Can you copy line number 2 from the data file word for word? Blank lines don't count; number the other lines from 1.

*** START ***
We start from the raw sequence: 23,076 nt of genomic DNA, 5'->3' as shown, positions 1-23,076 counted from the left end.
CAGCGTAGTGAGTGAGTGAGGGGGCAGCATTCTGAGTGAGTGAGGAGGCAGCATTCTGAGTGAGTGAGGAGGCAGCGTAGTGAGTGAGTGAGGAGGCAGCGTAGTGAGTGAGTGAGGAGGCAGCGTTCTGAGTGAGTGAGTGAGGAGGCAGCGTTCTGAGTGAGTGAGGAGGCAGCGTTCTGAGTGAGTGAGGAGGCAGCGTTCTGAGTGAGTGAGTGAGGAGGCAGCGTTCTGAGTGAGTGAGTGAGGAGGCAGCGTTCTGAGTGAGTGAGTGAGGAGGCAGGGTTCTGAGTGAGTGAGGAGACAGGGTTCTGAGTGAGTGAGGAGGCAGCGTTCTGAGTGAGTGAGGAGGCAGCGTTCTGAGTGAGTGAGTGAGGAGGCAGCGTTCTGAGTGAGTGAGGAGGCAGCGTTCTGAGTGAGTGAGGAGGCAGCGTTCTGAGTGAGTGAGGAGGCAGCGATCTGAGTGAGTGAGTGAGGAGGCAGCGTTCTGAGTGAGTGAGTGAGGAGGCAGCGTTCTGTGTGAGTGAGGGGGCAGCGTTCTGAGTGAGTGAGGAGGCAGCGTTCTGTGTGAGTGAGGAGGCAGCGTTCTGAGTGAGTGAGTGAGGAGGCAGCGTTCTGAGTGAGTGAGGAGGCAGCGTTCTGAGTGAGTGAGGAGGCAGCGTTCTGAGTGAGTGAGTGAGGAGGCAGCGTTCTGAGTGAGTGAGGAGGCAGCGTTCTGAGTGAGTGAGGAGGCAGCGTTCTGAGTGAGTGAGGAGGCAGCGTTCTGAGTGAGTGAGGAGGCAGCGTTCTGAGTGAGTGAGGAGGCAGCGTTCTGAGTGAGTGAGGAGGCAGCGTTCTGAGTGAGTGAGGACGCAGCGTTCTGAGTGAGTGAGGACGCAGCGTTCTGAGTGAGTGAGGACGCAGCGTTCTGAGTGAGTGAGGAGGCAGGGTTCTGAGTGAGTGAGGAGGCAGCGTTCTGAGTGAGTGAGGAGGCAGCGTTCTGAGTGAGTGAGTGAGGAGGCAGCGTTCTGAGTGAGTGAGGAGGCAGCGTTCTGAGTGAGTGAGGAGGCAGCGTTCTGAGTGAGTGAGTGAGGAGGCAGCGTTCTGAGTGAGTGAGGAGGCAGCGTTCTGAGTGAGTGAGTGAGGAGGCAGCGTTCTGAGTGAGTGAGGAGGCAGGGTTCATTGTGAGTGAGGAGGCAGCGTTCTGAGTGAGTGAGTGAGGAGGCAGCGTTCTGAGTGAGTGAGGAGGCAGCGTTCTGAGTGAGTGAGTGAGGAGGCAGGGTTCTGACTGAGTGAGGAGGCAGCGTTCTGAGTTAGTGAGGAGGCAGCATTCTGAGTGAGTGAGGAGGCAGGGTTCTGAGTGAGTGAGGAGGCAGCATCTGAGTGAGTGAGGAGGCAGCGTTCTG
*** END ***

CAGCGTAGTGAGTGAGTGAGGGGGCAGCATTCTGAGTGAGTGAGGAGGCAGCATTCTGAGTGAGTGAGGAGGCAGCGTAGTGAGTGAGTGAGGAGGCAGCGTAGTGAGTGAGTGAGGAGGCAGCGTTCTGAGTGAGTGAGTGAGGAGGCAGCGTTCTGAGTGAGTGAGGAGGCAGCGTTCTGAGTGAGTGAGGAGGCAGCGTTCTGAGTGAGTGAGTGAGGAGGCAGCGTTCTGAGTGAGTGAGTGAGGAGGCAGCGTTCTGAGTGAGTGAGTGAGGAGGCAGGGTTCTGAGTGAGTGAGGAGACAGGGTTCTGAGTGAGTGAGGAGGCAGCGTTCTGAGTGAGTGAGGAGGCAGCGTTCTGAGTGAGTGAGTGAGGAGGCAGCGTTCTGAGTGAGTGAGGAGGCAGCGTTCTGAGTGAGTGAGGAGGCAGCGTTCTGAGTGAGTGAGGAGGCAGCGATCTGAGTGAGTGAGTGAGGAGGCAGCGTTCTGAGTGAGTGAGTGAGGAGGCAGCGTTCTGTGTGAGTGAGGGGGCAGCGTTCTGAGTGAGTGAGGAGGCAGCGTTCTGTGTGAGTGAGGAGGCAGCGTTCTGAGTGAGTGAGTGAGGAGGCAGCGTTCTGAGTGAGTGAGGAGGCAGCGTTCTGAGTGAGTGAGGAGGCAGCGTTCTGAGTGAGTGAGTGAGGAGGCAGCGTTCTGAGTGAGTGAGGAGGCAGCGTTCTGAGTGAGTGAGGAGGCAGCGTTCTGAGTGAGTGAGGAGGCAGCGTTCTGAGTGAGTGAGGAGGCAGCGTTCTGAGTGAGTGAGGAGGCAGCGTTCTGAGTGAGTGAGGAGGCAGCGTTCTGAGTGAGTGAGGACGCAGCGTTCTGAGTGAGTGAGGACGCAGCGTTCTGAGTGAGTGAGGACGCAGCGTTCTGAGTGAGTGAGGAGGCAGGGTTCTGAGTGAGTGAGGAGGCAGCGTTCTGAGTGAGTGAGGAGGCAGCGTTCTGAGTGAGTGAGTGAGGAGGCAGCGTTCTGAGTGAGTGAGGAGGCAGCGTTCTGAGTGAGTGAGGAGGCAGCGTTCTGAGTGAGTGAGTGAGGAGGCAGCGTTCTGAGTGAGTGAGGAGGCAGCGTTCTGAGTGAGTGAGTGAGGAGGCAGCGTTCTGAGTGAGTGAGGAGGCAGGGTTCATTGTGAGTGAGGAGGCAGCGTTCTGAGTGAGTGAGTGAGGAGGCAGCGTTCTGAGTGAGTGAGGAGGCAGCGTTCTGAGTGAGTGAGTGAGGAGGCAGGGTTCTGACTGAGTGAGGAGGCAGCGTTCTGAGTTAGTGAGGAGGCAGCATTCTGAGTGAGTGAGGAGGCAGGGTTCTGAGTGAGTGAGGAGGCAGCATCTGAGTGAGTGAGGAGGCAGCGTTCTG